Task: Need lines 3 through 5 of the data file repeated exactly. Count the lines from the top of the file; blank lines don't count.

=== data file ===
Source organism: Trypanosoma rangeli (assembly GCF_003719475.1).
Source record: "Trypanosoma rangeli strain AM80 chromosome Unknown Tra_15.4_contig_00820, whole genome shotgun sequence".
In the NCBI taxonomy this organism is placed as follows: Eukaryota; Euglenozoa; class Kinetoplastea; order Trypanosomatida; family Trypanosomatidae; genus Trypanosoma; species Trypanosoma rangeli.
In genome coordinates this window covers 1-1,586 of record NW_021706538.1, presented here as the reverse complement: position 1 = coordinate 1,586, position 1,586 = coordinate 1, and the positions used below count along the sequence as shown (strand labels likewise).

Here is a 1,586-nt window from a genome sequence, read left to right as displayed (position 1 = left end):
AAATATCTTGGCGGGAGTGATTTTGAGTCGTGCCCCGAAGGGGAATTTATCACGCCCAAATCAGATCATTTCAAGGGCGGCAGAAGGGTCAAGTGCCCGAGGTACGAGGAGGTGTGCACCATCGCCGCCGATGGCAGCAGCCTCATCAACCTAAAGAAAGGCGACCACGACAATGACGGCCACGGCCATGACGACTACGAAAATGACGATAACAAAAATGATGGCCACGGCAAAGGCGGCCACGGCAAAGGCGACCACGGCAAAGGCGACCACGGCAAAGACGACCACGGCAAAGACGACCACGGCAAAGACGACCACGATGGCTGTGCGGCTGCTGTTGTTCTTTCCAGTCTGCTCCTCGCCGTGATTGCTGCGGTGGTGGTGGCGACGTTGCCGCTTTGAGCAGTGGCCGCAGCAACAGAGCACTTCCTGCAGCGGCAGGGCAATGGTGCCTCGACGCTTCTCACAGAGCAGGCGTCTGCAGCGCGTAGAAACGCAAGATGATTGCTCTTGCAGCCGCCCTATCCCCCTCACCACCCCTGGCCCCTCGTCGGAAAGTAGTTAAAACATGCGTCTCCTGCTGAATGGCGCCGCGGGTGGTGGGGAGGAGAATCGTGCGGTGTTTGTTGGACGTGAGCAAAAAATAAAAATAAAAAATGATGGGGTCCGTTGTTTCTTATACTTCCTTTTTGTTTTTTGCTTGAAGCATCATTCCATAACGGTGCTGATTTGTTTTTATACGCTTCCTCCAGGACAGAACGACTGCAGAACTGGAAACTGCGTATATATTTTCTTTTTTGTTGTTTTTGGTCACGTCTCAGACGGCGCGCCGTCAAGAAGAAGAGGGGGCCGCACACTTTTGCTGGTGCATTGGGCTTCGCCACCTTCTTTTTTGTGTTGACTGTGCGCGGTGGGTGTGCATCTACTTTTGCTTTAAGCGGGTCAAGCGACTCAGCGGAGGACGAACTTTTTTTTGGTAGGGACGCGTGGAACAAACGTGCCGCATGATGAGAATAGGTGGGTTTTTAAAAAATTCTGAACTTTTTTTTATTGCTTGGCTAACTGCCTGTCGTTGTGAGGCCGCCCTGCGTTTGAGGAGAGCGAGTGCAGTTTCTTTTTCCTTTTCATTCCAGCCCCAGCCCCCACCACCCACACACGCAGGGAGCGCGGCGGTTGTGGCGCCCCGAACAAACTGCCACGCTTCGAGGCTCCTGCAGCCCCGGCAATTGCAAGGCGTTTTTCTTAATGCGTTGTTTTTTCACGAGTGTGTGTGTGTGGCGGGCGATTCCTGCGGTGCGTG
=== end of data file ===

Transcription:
In the NCBI taxonomy this organism is placed as follows: Eukaryota; Euglenozoa; class Kinetoplastea; order Trypanosomatida; family Trypanosomatidae; genus Trypanosoma; species Trypanosoma rangeli.
In genome coordinates this window covers 1-1,586 of record NW_021706538.1, presented here as the reverse complement: position 1 = coordinate 1,586, position 1,586 = coordinate 1, and the positions used below count along the sequence as shown (strand labels likewise).

Here is a 1,586-nt window from a genome sequence, read left to right as displayed (position 1 = left end):